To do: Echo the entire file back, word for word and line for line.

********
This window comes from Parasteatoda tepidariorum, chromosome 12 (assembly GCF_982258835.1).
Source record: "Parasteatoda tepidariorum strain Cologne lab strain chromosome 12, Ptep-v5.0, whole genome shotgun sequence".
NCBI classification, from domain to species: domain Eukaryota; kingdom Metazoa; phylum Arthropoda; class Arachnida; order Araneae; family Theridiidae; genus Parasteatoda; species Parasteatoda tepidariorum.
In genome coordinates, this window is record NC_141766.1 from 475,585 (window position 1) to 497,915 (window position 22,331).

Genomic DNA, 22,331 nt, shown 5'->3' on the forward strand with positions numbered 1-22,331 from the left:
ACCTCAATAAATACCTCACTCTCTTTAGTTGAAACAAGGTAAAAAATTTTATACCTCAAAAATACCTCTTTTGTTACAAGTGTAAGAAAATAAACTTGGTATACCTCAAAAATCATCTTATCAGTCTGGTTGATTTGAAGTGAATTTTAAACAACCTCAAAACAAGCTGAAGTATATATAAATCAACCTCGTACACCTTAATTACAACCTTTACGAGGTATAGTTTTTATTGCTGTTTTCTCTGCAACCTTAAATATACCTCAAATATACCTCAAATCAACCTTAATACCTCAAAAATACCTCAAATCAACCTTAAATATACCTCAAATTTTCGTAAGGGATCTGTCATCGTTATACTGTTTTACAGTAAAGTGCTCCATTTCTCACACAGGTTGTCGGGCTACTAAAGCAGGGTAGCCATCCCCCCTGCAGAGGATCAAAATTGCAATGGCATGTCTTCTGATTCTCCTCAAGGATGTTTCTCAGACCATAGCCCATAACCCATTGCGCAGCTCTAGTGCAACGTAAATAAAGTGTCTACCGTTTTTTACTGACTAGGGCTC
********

This window comes from Parasteatoda tepidariorum, chromosome 12 (assembly GCF_982258835.1).
Source record: "Parasteatoda tepidariorum strain Cologne lab strain chromosome 12, Ptep-v5.0, whole genome shotgun sequence".
NCBI classification, from domain to species: domain Eukaryota; kingdom Metazoa; phylum Arthropoda; class Arachnida; order Araneae; family Theridiidae; genus Parasteatoda; species Parasteatoda tepidariorum.
In genome coordinates, this window is record NC_141766.1 from 475,585 (window position 1) to 497,915 (window position 22,331).

Genomic DNA, 22,331 nt, shown 5'->3' on the forward strand with positions numbered 1-22,331 from the left:
ACCTCAATAAATACCTCACTCTCTTTAGTTGAAACAAGGTAAAAAATTTTATACCTCAAAAATACCTCTTTTGTTACAAGTGTAAGAAAATAAACTTGGTATACCTCAAAAATCATCTTATCAGTCTGGTTGATTTGAAGTGAATTTTAAACAACCTCAAAACAAGCTGAAGTATATATAAATCAACCTCGTACACCTTAATTACAACCTTTACGAGGTATAGTTTTTATTGCTGTTTTCTCTGCAACCTTAAATATACCTCAAATATACCTCAAATCAACCTTAATACCTCAAAAATACCTCAAATCAACCTTAAATATACCTCAAATTTTCGTAAGGGATCTGTCATCGTTATACTGTTTTACAGTAAAGTGCTCCATTTCTCACACAGGTTGTCGGGCTACTAAAGCAGGGTAGCCATCCCCCCTGCAGAGGATCAAAATTGCAATGGCATGTCTTCTGATTCTCCTCAAGGATGTTTCTCAGACCATAGCCCATAACCCATTGCGCAGCTCTAGTGCAACGTAAATAAAGTGTCTACCGTTTTTTACTGACTAGGGCTC